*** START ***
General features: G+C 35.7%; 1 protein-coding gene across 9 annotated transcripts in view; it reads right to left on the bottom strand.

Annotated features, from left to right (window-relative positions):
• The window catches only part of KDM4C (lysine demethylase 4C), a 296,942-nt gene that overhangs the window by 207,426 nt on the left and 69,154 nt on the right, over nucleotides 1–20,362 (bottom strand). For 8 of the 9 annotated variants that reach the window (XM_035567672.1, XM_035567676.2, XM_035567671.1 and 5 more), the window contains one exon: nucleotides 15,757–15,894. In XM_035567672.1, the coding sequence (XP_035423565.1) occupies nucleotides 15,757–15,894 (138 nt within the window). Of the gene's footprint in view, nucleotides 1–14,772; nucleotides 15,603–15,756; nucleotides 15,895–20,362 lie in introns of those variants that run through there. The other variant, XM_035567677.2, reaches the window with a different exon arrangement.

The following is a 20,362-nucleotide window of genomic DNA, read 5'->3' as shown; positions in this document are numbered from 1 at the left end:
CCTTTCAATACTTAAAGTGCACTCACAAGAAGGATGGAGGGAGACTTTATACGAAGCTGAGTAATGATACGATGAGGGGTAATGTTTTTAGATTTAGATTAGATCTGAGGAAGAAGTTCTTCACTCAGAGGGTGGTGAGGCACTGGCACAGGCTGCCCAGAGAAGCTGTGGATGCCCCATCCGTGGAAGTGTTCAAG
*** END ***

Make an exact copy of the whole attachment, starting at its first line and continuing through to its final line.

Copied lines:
General features: G+C 35.7%; 1 protein-coding gene across 9 annotated transcripts in view; it reads right to left on the bottom strand.

Annotated features, from left to right (window-relative positions):
• The window catches only part of KDM4C (lysine demethylase 4C), a 296,942-nt gene that overhangs the window by 207,426 nt on the left and 69,154 nt on the right, over nucleotides 1–20,362 (bottom strand). For 8 of the 9 annotated variants that reach the window (XM_035567672.1, XM_035567676.2, XM_035567671.1 and 5 more), the window contains one exon: nucleotides 15,757–15,894. In XM_035567672.1, the coding sequence (XP_035423565.1) occupies nucleotides 15,757–15,894 (138 nt within the window). Of the gene's footprint in view, nucleotides 1–14,772; nucleotides 15,603–15,756; nucleotides 15,895–20,362 lie in introns of those variants that run through there. The other variant, XM_035567677.2, reaches the window with a different exon arrangement.

The following is a 20,362-nucleotide window of genomic DNA, read 5'->3' as shown; positions in this document are numbered from 1 at the left end:
CCTTTCAATACTTAAAGTGCACTCACAAGAAGGATGGAGGGAGACTTTATACGAAGCTGAGTAATGATACGATGAGGGGTAATGTTTTTAGATTTAGATTAGATCTGAGGAAGAAGTTCTTCACTCAGAGGGTGGTGAGGCACTGGCACAGGCTGCCCAGAGAAGCTGTGGATGCCCCATCCGTGGAAGTGTTCAAG